Here's What You Need to Know About the Panama Papers Of The Drug World

A colossal hack of emails from the Colombian prosecutor's office has resulted in a treasure trove of revelations about modern day organised crime and cocaine trafficking.
Max Daly
London, GB
Colombian anti-narcotics police with cocaine from a shipment destined for Europe, seized from drug cartel the Gulf Clan. Photo: Raul Arboleda Getty Images)

A massive investigation into modern-day organised crime and those who fight it has revealed the inner workings of transnational smuggling gangs and how easily they are winning the war on drugs.

A collaboration of investigative journalists from 23 countries, led by the Organized Crime and Corruption Reporting Project (OCCRP), analysed 5 terabytes of data including 7 million emails after the Colombian prosecutor’s office – a global hub of drug trafficking intelligence – was hacked last year. 


The data breach, reminiscent of the 2016 ‘Panama Papers’ leak from an offshore law firm revealing how the global super-rich hide their money, was passed onto journalists by hacktivist group Guacamaya which said in a statement that it targeted the office because it was “one of the most corrupt bodies in the country”. The prosecutor’s office did not respond to questions from OCCRP but admitted a breach and said it has since tightened its cybersecurity.

Reporters examined and corroborated the materials with hundreds of other documents, databases, and interviews. The result is the “NarcoFiles: The New Criminal Order”, a series of Panama Papers-style revelations which dropped this week exposing corruption, money laundering, and how criminal empires collude to outwit law enforcement. 

One investigation used the data to track a single shipment of cocaine around the world, from Colombia where it was produced, to Mexico, then Spain and finally the Netherlands where it was sold – showing how global gangs worked together to smuggle and reap the profits. 

The investigations, which have been dropping throughout this week, reveal the murky world of shipping ports, how gangs infiltrated governments, the financial professionals facilitating the flow of drug profits and how criminal organisations are innovating and evolving their business models.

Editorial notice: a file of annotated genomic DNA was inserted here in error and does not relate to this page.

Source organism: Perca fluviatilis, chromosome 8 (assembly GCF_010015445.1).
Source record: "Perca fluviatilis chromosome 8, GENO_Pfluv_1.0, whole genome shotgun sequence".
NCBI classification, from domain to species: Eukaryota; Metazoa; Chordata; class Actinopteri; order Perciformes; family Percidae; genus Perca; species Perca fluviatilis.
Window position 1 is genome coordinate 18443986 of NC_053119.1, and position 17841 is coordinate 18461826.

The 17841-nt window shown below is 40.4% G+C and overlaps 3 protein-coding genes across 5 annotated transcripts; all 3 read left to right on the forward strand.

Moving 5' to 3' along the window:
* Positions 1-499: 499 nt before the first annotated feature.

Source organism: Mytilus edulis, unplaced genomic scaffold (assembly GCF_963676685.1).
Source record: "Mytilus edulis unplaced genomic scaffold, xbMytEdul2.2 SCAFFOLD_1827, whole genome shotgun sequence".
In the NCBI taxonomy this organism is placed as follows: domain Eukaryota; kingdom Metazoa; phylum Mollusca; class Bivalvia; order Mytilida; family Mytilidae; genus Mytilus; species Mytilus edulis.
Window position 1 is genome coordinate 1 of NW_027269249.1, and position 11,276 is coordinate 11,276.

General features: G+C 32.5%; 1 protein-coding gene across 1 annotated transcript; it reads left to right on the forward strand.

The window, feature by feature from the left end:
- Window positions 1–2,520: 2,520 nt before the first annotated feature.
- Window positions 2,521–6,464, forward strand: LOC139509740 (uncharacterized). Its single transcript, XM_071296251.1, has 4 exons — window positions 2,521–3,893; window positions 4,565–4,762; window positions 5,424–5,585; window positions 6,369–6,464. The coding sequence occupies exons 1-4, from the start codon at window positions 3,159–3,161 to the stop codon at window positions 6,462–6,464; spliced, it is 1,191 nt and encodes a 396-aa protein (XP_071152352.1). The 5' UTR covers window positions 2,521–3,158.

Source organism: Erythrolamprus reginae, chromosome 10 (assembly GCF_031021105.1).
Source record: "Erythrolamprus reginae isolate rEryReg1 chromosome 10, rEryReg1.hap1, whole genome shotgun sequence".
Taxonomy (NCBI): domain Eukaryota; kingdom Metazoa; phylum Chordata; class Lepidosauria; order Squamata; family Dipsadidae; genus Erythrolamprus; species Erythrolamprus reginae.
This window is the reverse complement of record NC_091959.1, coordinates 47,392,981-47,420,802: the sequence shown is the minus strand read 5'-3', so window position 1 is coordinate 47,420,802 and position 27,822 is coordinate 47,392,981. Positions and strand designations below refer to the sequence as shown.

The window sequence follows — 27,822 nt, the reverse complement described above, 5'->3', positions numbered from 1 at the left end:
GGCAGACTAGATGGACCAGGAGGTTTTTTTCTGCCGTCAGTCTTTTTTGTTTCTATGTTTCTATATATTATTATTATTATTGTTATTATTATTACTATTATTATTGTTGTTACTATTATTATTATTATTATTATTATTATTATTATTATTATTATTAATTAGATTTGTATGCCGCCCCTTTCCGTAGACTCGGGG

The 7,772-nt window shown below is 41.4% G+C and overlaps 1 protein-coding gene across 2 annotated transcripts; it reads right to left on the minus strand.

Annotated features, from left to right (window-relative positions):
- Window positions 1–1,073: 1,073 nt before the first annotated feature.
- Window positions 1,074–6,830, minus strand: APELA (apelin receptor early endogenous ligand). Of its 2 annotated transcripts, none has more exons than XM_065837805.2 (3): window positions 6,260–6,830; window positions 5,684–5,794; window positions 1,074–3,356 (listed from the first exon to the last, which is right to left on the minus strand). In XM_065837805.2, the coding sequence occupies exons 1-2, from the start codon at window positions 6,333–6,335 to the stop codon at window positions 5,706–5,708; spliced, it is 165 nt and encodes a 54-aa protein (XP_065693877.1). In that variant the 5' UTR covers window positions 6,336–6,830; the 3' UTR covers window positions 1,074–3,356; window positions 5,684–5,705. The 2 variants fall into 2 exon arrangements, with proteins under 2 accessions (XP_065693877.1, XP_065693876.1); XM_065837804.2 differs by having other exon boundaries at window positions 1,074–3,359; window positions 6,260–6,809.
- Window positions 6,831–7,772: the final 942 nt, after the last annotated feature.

VICE News spoke to OCCRP founder Paul Radu, who oversaw the NarcoFiles project, about what these investigations reveal about the true nature of organised crime. 

VICE News: How significant was this leak, in terms of the information that has come from it?

Paul Radu: The leak was a great entry point into the world of organised crime, as Colombia sits at the crossroads of narco-trafficking and most countries in the world ask the Colombian law enforcement for help with many of their cocaine trafficking cases. However, the work done outside of the leak was more important in order to get a clearer view of the drug trafficking world.

What is the main revelation about the drugs and crime world from the reporting into the leaked data?

The leak confirmed what we already knew in bits and pieces from our previous reporting: that the law enforcement approach to organised crime was disjointed and that results were few and far between.

What were the other key revelations and surprising things?

Criminals don’t have much trouble connecting to ad-hoc and ever morphing networks, as they are always a step ahead of law enforcement and journalists. They are early-tech adopters and, although some high profile cases were solved with the help of technology, such as Encrochat, they have the upper hand there, too. 

People assume that crime comes and goes, but organised crime relies on permanent optimisation and growth so, in fact, a lot of the past crime stays with us and helps grow new crime. Imagine a never-obsolete operating system that keeps on expanding across the world.